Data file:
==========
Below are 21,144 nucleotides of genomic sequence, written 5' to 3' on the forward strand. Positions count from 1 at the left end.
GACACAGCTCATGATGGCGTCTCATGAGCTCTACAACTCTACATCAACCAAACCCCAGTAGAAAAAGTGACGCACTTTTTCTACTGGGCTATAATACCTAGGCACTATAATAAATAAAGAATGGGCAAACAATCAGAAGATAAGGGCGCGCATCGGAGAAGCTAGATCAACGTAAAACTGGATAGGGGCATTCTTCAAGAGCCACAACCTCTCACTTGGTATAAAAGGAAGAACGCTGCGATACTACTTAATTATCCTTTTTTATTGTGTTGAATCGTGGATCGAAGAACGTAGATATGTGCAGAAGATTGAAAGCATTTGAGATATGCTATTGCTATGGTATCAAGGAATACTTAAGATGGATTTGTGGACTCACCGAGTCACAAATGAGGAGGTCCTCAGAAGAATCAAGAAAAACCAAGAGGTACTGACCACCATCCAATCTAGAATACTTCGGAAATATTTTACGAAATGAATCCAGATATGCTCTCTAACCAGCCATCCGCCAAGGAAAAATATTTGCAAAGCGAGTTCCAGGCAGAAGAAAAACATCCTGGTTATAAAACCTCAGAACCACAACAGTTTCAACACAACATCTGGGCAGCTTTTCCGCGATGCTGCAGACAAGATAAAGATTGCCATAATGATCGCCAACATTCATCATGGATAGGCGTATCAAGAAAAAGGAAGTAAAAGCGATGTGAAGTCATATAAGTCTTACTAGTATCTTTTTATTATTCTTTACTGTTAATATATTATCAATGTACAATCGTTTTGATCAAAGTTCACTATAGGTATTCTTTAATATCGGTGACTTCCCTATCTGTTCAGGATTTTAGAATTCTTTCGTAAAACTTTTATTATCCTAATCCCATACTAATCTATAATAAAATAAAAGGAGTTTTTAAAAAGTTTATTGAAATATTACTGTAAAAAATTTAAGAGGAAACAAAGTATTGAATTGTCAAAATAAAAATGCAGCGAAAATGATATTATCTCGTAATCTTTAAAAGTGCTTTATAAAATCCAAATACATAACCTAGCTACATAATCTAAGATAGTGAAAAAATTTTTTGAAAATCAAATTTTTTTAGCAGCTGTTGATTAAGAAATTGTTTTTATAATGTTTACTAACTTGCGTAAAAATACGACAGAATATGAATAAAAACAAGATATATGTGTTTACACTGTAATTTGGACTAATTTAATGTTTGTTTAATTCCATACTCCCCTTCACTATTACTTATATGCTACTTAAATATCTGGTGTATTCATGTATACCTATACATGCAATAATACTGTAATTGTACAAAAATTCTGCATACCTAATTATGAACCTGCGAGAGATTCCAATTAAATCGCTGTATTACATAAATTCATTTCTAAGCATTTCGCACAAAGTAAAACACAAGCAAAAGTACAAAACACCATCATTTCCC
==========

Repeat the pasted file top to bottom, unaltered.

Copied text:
Below are 21,144 nucleotides of genomic sequence, written 5' to 3' on the forward strand. Positions count from 1 at the left end.
GACACAGCTCATGATGGCGTCTCATGAGCTCTACAACTCTACATCAACCAAACCCCAGTAGAAAAAGTGACGCACTTTTTCTACTGGGCTATAATACCTAGGCACTATAATAAATAAAGAATGGGCAAACAATCAGAAGATAAGGGCGCGCATCGGAGAAGCTAGATCAACGTAAAACTGGATAGGGGCATTCTTCAAGAGCCACAACCTCTCACTTGGTATAAAAGGAAGAACGCTGCGATACTACTTAATTATCCTTTTTTATTGTGTTGAATCGTGGATCGAAGAACGTAGATATGTGCAGAAGATTGAAAGCATTTGAGATATGCTATTGCTATGGTATCAAGGAATACTTAAGATGGATTTGTGGACTCACCGAGTCACAAATGAGGAGGTCCTCAGAAGAATCAAGAAAAACCAAGAGGTACTGACCACCATCCAATCTAGAATACTTCGGAAATATTTTACGAAATGAATCCAGATATGCTCTCTAACCAGCCATCCGCCAAGGAAAAATATTTGCAAAGCGAGTTCCAGGCAGAAGAAAAACATCCTGGTTATAAAACCTCAGAACCACAACAGTTTCAACACAACATCTGGGCAGCTTTTCCGCGATGCTGCAGACAAGATAAAGATTGCCATAATGATCGCCAACATTCATCATGGATAGGCGTATCAAGAAAAAGGAAGTAAAAGCGATGTGAAGTCATATAAGTCTTACTAGTATCTTTTTATTATTCTTTACTGTTAATATATTATCAATGTACAATCGTTTTGATCAAAGTTCACTATAGGTATTCTTTAATATCGGTGACTTCCCTATCTGTTCAGGATTTTAGAATTCTTTCGTAAAACTTTTATTATCCTAATCCCATACTAATCTATAATAAAATAAAAGGAGTTTTTAAAAAGTTTATTGAAATATTACTGTAAAAAATTTAAGAGGAAACAAAGTATTGAATTGTCAAAATAAAAATGCAGCGAAAATGATATTATCTCGTAATCTTTAAAAGTGCTTTATAAAATCCAAATACATAACCTAGCTACATAATCTAAGATAGTGAAAAAATTTTTTGAAAATCAAATTTTTTTAGCAGCTGTTGATTAAGAAATTGTTTTTATAATGTTTACTAACTTGCGTAAAAATACGACAGAATATGAATAAAAACAAGATATATGTGTTTACACTGTAATTTGGACTAATTTAATGTTTGTTTAATTCCATACTCCCCTTCACTATTACTTATATGCTACTTAAATATCTGGTGTATTCATGTATACCTATACATGCAATAATACTGTAATTGTACAAAAATTCTGCATACCTAATTATGAACCTGCGAGAGATTCCAATTAAATCGCTGTATTACATAAATTCATTTCTAAGCATTTCGCACAAAGTAAAACACAAGCAAAAGTACAAAACACCATCATTTCCC